Coronavirus: Ibuprofen tested as a treatment
Scientists are running a trial to see if ibuprofen can help hospital patients who are sick with coronavirus.
The team from London's Guy's and St Thomas' hospital and King's College believe the drug, which is an anti-inflammatory as well as a painkiller, could treat breathing difficulties.
They hope the low-cost treatment can keep patients off ventilators.
In the trial, called Liberate, half of the patients will receive ibuprofen in addition to usual care.
The trial will use a special formulation of ibuprofen rather than the regular tablets that people might usually buy. Some people already take this lipid capsule form of the drug for conditions like arthritis.
Studies in animals suggest it might treat acute respiratory distress syndrome - one of the complications of severe coronavirus.
Prof Mitul Mehta, one of the team at King's College London, said: "We need to do a trial to show that the evidence actually matches what we expect to happen."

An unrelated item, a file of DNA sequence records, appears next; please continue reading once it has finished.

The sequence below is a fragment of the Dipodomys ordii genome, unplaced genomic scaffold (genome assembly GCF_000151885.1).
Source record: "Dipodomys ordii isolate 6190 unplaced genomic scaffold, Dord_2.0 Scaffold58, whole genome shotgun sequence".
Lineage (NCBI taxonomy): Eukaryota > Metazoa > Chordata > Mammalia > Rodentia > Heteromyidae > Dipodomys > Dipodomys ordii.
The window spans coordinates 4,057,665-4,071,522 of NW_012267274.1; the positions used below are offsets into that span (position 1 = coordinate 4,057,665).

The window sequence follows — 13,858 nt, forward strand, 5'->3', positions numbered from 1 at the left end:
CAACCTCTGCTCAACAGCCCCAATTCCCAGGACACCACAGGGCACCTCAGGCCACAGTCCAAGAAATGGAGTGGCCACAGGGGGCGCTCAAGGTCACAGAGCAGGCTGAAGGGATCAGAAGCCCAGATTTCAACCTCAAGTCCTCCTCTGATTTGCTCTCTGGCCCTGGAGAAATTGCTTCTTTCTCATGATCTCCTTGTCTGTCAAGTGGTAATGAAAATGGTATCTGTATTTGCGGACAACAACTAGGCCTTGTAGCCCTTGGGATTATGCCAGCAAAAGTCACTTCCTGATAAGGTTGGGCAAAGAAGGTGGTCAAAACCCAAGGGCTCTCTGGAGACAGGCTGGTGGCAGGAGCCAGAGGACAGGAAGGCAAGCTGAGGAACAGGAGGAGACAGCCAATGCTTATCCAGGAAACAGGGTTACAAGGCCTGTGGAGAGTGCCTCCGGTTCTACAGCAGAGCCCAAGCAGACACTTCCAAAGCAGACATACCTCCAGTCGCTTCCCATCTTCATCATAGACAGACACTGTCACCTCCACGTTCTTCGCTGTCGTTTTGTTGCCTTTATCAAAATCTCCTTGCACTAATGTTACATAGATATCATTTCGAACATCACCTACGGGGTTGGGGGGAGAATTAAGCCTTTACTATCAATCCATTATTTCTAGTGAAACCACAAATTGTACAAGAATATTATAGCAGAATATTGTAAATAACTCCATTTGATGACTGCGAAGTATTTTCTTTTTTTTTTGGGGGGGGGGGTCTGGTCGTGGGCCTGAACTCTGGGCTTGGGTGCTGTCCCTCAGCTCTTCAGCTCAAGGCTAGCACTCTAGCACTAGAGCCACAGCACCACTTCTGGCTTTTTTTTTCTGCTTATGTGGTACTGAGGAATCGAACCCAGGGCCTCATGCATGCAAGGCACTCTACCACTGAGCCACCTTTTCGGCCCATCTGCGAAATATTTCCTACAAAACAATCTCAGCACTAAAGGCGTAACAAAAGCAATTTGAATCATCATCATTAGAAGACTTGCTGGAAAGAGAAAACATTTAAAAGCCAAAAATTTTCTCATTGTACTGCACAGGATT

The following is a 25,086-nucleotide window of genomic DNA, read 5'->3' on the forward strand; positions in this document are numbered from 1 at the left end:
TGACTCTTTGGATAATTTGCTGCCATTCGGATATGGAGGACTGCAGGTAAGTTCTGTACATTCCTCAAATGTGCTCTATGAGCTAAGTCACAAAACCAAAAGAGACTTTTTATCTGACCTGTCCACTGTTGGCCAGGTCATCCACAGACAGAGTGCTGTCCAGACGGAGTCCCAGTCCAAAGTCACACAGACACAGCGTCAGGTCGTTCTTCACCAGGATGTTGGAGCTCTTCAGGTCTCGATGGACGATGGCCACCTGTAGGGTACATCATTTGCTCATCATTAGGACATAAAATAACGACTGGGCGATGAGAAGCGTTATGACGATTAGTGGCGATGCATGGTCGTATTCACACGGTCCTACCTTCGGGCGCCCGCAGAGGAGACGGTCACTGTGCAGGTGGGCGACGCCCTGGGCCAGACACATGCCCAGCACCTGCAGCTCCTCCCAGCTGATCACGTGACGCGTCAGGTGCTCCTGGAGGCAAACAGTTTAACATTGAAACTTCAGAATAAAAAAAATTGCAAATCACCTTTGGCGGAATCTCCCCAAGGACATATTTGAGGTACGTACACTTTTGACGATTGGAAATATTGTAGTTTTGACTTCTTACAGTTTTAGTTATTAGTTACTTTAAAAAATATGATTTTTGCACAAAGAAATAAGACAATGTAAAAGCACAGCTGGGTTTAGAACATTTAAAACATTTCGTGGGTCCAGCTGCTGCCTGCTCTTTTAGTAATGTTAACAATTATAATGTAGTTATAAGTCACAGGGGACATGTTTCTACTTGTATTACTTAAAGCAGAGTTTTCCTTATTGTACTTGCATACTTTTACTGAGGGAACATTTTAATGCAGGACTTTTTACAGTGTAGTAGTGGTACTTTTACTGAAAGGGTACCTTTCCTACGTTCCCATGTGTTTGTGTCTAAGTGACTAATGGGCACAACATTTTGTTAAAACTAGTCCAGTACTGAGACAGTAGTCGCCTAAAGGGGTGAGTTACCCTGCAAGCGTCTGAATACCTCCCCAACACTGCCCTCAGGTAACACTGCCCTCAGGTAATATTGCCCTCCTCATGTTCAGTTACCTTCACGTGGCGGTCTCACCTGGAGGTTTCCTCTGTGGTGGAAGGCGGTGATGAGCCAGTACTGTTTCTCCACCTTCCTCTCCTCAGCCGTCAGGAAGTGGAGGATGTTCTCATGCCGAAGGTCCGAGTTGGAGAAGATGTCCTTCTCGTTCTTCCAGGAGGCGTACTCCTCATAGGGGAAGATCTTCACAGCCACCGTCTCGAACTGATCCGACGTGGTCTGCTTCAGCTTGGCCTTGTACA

Early in the pandemic there were some concerns that ibuprofen might be bad for people to take, should they have the virus with mild symptoms.
These were heightened when France's health minister Oliver Veran said that taking non-steroidal anti-inflammatory drugs, such as ibuprofen, could aggravate the infection and advised patients to take paracetamol instead.
A review by the Commission on Human Medicines quickly concluded that, like paracetamol, it was safe to take for coronavirus symptoms. Both can bring a temperature down and help with flu-like symptoms.
For mild coronavirus symptoms, the NHS advises people try paracetamol first, as it has fewer side-effects than ibuprofen and is the safer choice for most people. You should not take ibuprofen if you have a stomach ulcer, for example.